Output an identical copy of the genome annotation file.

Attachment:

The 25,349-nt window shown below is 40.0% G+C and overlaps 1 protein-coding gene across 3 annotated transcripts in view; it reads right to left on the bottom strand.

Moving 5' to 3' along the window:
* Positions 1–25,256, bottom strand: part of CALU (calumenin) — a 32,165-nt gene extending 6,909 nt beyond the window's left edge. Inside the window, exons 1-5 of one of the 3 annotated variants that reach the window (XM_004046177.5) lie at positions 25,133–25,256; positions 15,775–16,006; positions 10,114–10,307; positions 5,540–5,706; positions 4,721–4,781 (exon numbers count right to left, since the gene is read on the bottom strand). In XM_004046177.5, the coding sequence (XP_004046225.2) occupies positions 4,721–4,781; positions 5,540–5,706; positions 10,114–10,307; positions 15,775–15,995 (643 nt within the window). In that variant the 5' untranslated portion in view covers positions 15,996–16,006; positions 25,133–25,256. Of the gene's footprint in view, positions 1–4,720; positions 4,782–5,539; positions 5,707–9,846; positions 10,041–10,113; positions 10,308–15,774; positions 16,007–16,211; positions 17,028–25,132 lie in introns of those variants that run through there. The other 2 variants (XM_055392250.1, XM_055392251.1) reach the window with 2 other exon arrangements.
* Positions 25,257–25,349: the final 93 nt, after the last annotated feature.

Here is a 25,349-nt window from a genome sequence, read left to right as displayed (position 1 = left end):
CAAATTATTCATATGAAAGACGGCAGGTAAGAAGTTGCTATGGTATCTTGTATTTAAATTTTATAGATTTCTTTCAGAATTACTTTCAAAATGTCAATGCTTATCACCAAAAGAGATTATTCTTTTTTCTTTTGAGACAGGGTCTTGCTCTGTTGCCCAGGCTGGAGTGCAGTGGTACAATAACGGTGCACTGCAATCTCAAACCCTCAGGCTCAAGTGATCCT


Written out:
The 25,349-nt window shown below is 40.0% G+C and overlaps 1 protein-coding gene across 3 annotated transcripts in view; it reads right to left on the bottom strand.

Moving 5' to 3' along the window:
* Positions 1–25,256, bottom strand: part of CALU (calumenin) — a 32,165-nt gene extending 6,909 nt beyond the window's left edge. Inside the window, exons 1-5 of one of the 3 annotated variants that reach the window (XM_004046177.5) lie at positions 25,133–25,256; positions 15,775–16,006; positions 10,114–10,307; positions 5,540–5,706; positions 4,721–4,781 (exon numbers count right to left, since the gene is read on the bottom strand). In XM_004046177.5, the coding sequence (XP_004046225.2) occupies positions 4,721–4,781; positions 5,540–5,706; positions 10,114–10,307; positions 15,775–15,995 (643 nt within the window). In that variant the 5' untranslated portion in view covers positions 15,996–16,006; positions 25,133–25,256. Of the gene's footprint in view, positions 1–4,720; positions 4,782–5,539; positions 5,707–9,846; positions 10,041–10,113; positions 10,308–15,774; positions 16,007–16,211; positions 17,028–25,132 lie in introns of those variants that run through there. The other 2 variants (XM_055392250.1, XM_055392251.1) reach the window with 2 other exon arrangements.
* Positions 25,257–25,349: the final 93 nt, after the last annotated feature.

Here is a 25,349-nt window from a genome sequence, read left to right as displayed (position 1 = left end):
CAAATTATTCATATGAAAGACGGCAGGTAAGAAGTTGCTATGGTATCTTGTATTTAAATTTTATAGATTTCTTTCAGAATTACTTTCAAAATGTCAATGCTTATCACCAAAAGAGATTATTCTTTTTTCTTTTGAGACAGGGTCTTGCTCTGTTGCCCAGGCTGGAGTGCAGTGGTACAATAACGGTGCACTGCAATCTCAAACCCTCAGGCTCAAGTGATCCT